1. No appearance in court on behalf of the assessee.
2. In this reference we are not satisfied that there has been proper service effected on the respondents. We found from the papers on the previous occasion that a notice of the reference application had been duly drawn up and the said notice together with a fee of Rs. 5 seems to have been handed over in the office of the Sheriff of Bombay on September 21, 1976. The necessary rubber stamp together with the signature of the Deputy Sheriff is found on the duplicate copy of the said notice in the papers. The matter was then kept back to ascertain whether in fact the registered packet had been despatched by the Sheriff's office to the assessee.
3. We may also point out that in this case, as in many other matters, the address of the assessee given on the notice is very sketchy, For example in the instant case, the address given is Mr. and Mrs. Valentino F. Pinto, Mapuca, Goa. It is difficult to conceive that the Postal Department would be able to serve an any one at this general address without any reference to the business, road, or specific locality. If this be the address to which the notices are sent, then, it may not be possible to act on a presumption of service although such notices could have been despatched by registered post. It will be proper if the Commissioner or those representing the Commissioner put proper address of the assessees in the reference itself and would prepare the notice for service at the proper detailed address.
4. We find it unnecessary to dispose of the reference on the ground that no proper service has been effected. We also find it unnecessary to postpone the hearing any further to enable a specific notice being given to the assessees. The matter has been kept back on a number of occasions but nothing has been done by the Central Government advocate. This is also because the questions referred to us seem to be covered, though not specifically but in principle, by the decisions of our High Court in CIT v. Purushottam Gangadhar Bhende : 106ITR932(Bom) , which decision was subsequently applied in another case, namely, CGT v. Aleixo P. Velho : 143ITR372(Bom) .
5. In the present reference, the following questions stand referred to us :
'(i) Whether, on the facts and in the circumstances of the case, the Tribunal was right in law in holding that the income that accrues to husband and wife governed by the Portuguese Civil Code during their 'coverture' should be assessed equally and separately in the individual hands of each spouse and not in the hands of individuals ?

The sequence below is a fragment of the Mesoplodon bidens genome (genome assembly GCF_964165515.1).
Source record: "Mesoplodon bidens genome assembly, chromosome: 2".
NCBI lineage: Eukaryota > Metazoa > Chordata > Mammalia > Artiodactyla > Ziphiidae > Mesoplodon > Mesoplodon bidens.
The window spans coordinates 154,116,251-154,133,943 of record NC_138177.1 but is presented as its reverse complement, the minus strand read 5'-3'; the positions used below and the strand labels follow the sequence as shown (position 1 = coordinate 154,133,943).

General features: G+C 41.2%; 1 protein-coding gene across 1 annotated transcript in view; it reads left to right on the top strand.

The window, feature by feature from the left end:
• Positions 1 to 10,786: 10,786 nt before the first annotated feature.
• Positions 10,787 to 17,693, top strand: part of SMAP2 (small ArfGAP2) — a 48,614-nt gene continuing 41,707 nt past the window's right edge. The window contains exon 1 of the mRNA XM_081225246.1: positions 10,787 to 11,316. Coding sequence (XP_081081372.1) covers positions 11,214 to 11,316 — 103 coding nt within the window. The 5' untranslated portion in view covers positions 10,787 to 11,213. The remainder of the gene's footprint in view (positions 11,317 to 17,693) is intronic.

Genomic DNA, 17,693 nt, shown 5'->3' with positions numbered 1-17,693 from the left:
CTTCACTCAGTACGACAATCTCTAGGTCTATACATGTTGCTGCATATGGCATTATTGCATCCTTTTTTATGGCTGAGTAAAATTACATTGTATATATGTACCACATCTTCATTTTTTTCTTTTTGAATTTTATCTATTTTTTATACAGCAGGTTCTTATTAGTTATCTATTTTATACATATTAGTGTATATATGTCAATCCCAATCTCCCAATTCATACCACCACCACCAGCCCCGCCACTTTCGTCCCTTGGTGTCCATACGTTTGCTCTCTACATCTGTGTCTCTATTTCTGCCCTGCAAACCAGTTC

(ii) Whether, on the facts and in the circumstances of the case, the Appellate Tribunal is right in law in setting aside the orders of the Income-tax Officer and the Appellate Assistant Commissioner and in directing the Income-tax Officer to assess the income from the business in the hands of husband and wife separately ?'
6. In Purushottam Gangadhar Bhende's case : 106ITR932(Bom) , although the income being considered was income from house property, the provisions of the Portuguese Civil Code as well as article 1192 of the Commercial Code were considered and it was observed that the respective half shares of the husband and wife in the income from the house property, which was the property of the communion of the husband and wife married according to the custom of Goa, should be assessed separately in equal shares in the hands of each of them, and not in the hands of 'the body of individuals' of the communion of husband and wife. This ratio would seem to apply to all type of income and cannot be restricted to house property. If that be so, the two questions referred to us can be answered without further elaborate discussion, either factual or legal.
7. In the result, we answer the question as under :
(1) In the affirmative and in favour of the assessee.
(2) In the affirmative and in favour of the assessee.
8. Since there is no appearance on behalf of the assessee, we direct the parties do bear their own costs.